Amazon Milk Frog
Facts about this animal
A nocturnal, fairly large frog, attaining sizes up to 8 cm. It is dark brown, with light grey or white banding, patches and points (or light grey with dark brown banding). The belly is also very light grey, with a blue touch at the flancs. Their skin has a very granular or bumpy texture. The feet with their pads are also brown with a blueish sheen. Due to their very large vocal sac the males are capable of producing extremely loud calls.
There is no fixed reproduction period. The females lay about 2.000 eggs in water bodies in leaves or similar water bodies in the trees The tadpoples hatch already after one day. After only three further weeks metamorphiosis is completed. Adults will consume almost any type of small arthropod they can overpower and swallow.
Did you know?
This species was previously within the genus Phrynohyas which was however synonymised with Trachycephalus after the extensive revision of the family Hylidae in the year 2005. Their common name milk frog refers to the poisonous, white, milky secretion that this frog secretes when threatened.
|Name (Scientific)||Trachycephalus resinifictrix|
|Name (English)||Amazon Milk Frog|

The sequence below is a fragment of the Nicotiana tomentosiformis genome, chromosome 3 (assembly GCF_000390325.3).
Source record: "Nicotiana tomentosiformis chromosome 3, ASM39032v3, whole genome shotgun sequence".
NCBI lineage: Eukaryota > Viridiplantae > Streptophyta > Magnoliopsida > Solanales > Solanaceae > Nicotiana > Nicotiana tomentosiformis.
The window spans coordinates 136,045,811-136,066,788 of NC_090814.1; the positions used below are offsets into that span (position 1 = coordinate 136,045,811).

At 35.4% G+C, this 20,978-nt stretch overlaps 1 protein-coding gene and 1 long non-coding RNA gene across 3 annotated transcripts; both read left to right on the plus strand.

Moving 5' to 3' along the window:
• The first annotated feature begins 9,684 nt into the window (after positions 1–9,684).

|Name (French)||Rainette kunawalu|
|Name (Spanish)||Rana lechera amazonica|
|CITES Status||Not listed|
|CMS Status||Not listed|
Photo Copyright by
© Petra Karstedt
|Range||Bolivia; Brazil; Colombia; Ecuador; French Guiana; Peru; Suriname; Venezuela; possibly Guyana|
|Habitat||This frog inhabits the canopy of tropical primary rainforest, from 0–450 m, where it breeds in tree cavities and may seldom, if ever, descend to the ground.|
|Wild population||Although rarely recorded, probably because of its arboreal habits, considering the wide distribution a large population is presumed. Local populations however are no doubt impacted by forest conversion, clear cutting, selective logging, and human settlement. However, overall this species seems not to be significantly threatened.|
|Zoo population||Recently, thanks to successful captive breeding programs, the Amazon milk frog has become relatively common in collections.|
In the Zoo
How this animal should be transported
For air transport, Container Note 45 of the IATA Live Animals Regulations should be followed.
Find this animal on ZooLex
Photo Copyright by
© Michael Gäbler
Why do zoos keep this animal
Neotropical frogs are threatened by habitat distruction, disease and other factors. Zoos and aquariums keeping these species want to build up reserve populations and to raise awareness of the global amphibian crisis. Several zoos have also linked their ex situ activities with involvement in in situ conservation.